Identify inpatient champions. To complement the existing ED leadership team, Dr. Pasha created a leadership team of four hospitalist physicians who serve as assistant medical directors of select patient care units and spearhead outreach and collaboration efforts with nursing and medical staff.

Build leadership capacity. Both hospitalist and ED physician leaders are participating in the hospital-sponsored Applied Physician Leadership Academy training program.

Focus on ED/hospitalist collaboration. Members of the ED and hospitalist leadership teams have begun meeting regularly to discuss communication, standardized workups, seamless care transition and improving patient experience across the Acute Care Continuum. We're planning our first combined physician meeting — which will bring together ED and hospitalist physicians from across the Palomar Health system — for January 2014. In addition, a social event including site physicians and their spouses/guests is planned for year-end.

Loop in the administration. Our regional director and the medical directors of the emergency medicine and hospitalist programs meet regularly with Palomar Health's CEO.

Partner with the parent organization. Physician leaders from the hospitalist and ED programs participate in important Palomar Health activities and initiatives, including patient flow, case management and utilization review meetings. The new hospitalist physicians have been quick to step beyond their specific roles and get involved in patient care initiatives across the system. Projects include the IHI/VHA Patient Experience Collaborative and outreach to various medical staff departments to improve communication and collaborate on inpatient care issues.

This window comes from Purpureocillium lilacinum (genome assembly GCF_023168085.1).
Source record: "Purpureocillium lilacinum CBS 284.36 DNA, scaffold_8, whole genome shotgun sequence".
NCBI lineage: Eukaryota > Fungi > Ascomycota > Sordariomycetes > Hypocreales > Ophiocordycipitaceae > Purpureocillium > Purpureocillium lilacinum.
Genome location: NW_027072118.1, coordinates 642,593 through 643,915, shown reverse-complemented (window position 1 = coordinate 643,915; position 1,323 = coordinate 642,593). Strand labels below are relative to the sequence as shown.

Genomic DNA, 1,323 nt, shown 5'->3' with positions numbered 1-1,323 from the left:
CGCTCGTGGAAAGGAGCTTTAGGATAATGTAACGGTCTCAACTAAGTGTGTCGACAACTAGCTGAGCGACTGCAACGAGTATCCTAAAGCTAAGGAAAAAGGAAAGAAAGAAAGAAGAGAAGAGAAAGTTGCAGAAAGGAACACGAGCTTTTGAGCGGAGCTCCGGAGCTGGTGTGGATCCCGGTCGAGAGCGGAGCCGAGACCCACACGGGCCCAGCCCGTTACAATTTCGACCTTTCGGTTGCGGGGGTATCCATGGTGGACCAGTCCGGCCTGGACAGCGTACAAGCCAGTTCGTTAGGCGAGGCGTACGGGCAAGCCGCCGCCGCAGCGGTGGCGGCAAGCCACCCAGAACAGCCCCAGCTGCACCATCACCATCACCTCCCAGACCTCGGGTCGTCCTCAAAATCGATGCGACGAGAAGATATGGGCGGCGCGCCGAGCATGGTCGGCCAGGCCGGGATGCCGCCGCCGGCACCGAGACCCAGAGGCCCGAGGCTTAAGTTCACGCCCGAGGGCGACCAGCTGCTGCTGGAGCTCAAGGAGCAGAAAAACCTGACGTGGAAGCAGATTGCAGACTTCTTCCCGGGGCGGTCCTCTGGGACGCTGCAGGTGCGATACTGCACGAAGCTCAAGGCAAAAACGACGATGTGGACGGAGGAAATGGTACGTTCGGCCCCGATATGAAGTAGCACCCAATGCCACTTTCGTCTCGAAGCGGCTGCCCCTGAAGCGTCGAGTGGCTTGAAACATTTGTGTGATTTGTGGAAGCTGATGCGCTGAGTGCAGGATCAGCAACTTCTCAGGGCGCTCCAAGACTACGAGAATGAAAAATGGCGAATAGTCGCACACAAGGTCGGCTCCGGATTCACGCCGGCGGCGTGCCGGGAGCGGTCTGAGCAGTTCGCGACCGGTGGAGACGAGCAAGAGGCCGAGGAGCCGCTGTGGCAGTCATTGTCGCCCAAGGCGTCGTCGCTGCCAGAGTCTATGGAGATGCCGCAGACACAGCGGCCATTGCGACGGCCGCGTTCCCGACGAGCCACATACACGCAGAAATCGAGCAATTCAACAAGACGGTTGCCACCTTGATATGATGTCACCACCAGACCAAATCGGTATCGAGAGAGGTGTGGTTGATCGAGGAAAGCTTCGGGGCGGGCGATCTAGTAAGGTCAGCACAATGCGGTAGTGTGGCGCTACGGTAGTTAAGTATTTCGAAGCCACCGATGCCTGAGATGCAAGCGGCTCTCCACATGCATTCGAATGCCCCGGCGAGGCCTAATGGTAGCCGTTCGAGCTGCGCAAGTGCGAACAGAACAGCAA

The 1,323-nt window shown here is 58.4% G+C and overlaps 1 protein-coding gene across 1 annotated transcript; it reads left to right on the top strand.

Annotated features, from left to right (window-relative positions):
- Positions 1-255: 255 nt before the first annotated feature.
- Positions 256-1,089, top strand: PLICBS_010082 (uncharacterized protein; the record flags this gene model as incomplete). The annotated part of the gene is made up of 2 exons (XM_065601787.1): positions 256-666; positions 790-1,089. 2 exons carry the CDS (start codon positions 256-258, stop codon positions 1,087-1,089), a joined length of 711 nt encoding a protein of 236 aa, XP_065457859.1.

Seek and accept accountability. The hospitalist physicians participate in the hospital's Revenue Optimization Committee, which reviews extended observations stays, short inpatient stays and RAC denials. Hospitalist physicians are given provider-specific feedback.

Open the lines of communication — literally. To identify opportunities to improve patient care, safety and experience, the ED physicians and hospitalists have established a Care Concern Line. Identified issues are reviewed monthly with the hospital administration. Action steps are formulated and issues are followed through until resolution.

I believe that what's happening at Palomar Health is an excellent example of physicians stepping outside their traditional "silos" and reaching out to professional colleagues and hospital staff in a spirit of trust and collaboration. We've stretched ourselves, grown as professionals and focused on our common mission. The journey has just begun, but for the sake of our patients, it's a journey well worth taking.